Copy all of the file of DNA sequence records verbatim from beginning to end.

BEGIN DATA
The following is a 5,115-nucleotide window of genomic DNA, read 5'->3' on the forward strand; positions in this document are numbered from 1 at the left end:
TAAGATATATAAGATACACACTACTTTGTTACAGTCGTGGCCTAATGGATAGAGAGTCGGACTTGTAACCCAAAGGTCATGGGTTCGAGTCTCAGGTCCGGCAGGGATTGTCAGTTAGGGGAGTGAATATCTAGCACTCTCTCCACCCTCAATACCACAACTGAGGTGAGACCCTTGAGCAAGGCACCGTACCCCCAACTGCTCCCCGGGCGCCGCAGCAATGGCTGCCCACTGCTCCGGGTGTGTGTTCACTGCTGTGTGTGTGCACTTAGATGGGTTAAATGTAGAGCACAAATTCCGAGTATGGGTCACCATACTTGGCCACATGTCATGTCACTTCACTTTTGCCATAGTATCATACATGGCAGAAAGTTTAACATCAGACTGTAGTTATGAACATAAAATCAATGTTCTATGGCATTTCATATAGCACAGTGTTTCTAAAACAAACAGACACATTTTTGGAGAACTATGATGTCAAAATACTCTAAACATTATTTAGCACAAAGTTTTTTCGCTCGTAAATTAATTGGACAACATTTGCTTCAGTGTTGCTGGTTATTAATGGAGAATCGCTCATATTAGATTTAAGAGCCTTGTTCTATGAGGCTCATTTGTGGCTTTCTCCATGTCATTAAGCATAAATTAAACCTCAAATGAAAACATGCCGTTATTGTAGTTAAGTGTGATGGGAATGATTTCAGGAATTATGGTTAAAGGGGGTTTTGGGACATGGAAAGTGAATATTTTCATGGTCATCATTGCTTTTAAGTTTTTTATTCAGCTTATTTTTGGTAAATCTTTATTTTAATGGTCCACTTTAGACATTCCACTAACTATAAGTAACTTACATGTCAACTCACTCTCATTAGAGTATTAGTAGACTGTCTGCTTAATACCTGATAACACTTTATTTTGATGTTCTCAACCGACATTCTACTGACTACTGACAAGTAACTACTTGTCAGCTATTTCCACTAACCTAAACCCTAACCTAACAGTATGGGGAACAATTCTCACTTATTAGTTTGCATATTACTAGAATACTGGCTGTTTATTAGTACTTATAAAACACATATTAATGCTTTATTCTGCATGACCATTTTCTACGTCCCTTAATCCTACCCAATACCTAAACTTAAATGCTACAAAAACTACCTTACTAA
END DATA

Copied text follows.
The following is a 5,115-nucleotide window of genomic DNA, read 5'->3' on the forward strand; positions in this document are numbered from 1 at the left end:
TAAGATATATAAGATACACACTACTTTGTTACAGTCGTGGCCTAATGGATAGAGAGTCGGACTTGTAACCCAAAGGTCATGGGTTCGAGTCTCAGGTCCGGCAGGGATTGTCAGTTAGGGGAGTGAATATCTAGCACTCTCTCCACCCTCAATACCACAACTGAGGTGAGACCCTTGAGCAAGGCACCGTACCCCCAACTGCTCCCCGGGCGCCGCAGCAATGGCTGCCCACTGCTCCGGGTGTGTGTTCACTGCTGTGTGTGTGCACTTAGATGGGTTAAATGTAGAGCACAAATTCCGAGTATGGGTCACCATACTTGGCCACATGTCATGTCACTTCACTTTTGCCATAGTATCATACATGGCAGAAAGTTTAACATCAGACTGTAGTTATGAACATAAAATCAATGTTCTATGGCATTTCATATAGCACAGTGTTTCTAAAACAAACAGACACATTTTTGGAGAACTATGATGTCAAAATACTCTAAACATTATTTAGCACAAAGTTTTTTCGCTCGTAAATTAATTGGACAACATTTGCTTCAGTGTTGCTGGTTATTAATGGAGAATCGCTCATATTAGATTTAAGAGCCTTGTTCTATGAGGCTCATTTGTGGCTTTCTCCATGTCATTAAGCATAAATTAAACCTCAAATGAAAACATGCCGTTATTGTAGTTAAGTGTGATGGGAATGATTTCAGGAATTATGGTTAAAGGGGGTTTTGGGACATGGAAAGTGAATATTTTCATGGTCATCATTGCTTTTAAGTTTTTTATTCAGCTTATTTTTGGTAAATCTTTATTTTAATGGTCCACTTTAGACATTCCACTAACTATAAGTAACTTACATGTCAACTCACTCTCATTAGAGTATTAGTAGACTGTCTGCTTAATACCTGATAACACTTTATTTTGATGTTCTCAACCGACATTCTACTGACTACTGACAAGTAACTACTTGTCAGCTATTTCCACTAACCTAAACCCTAACCTAACAGTATGGGGAACAATTCTCACTTATTAGTTTGCATATTACTAGAATACTGGCTGTTTATTAGTACTTATAAAACACATATTAATGCTTTATTCTGCATGACCATTTTCTACGTCCCTTAATCCTACCCAATACCTAAACTTAAATGCTACAAAAACTACCTTACTAA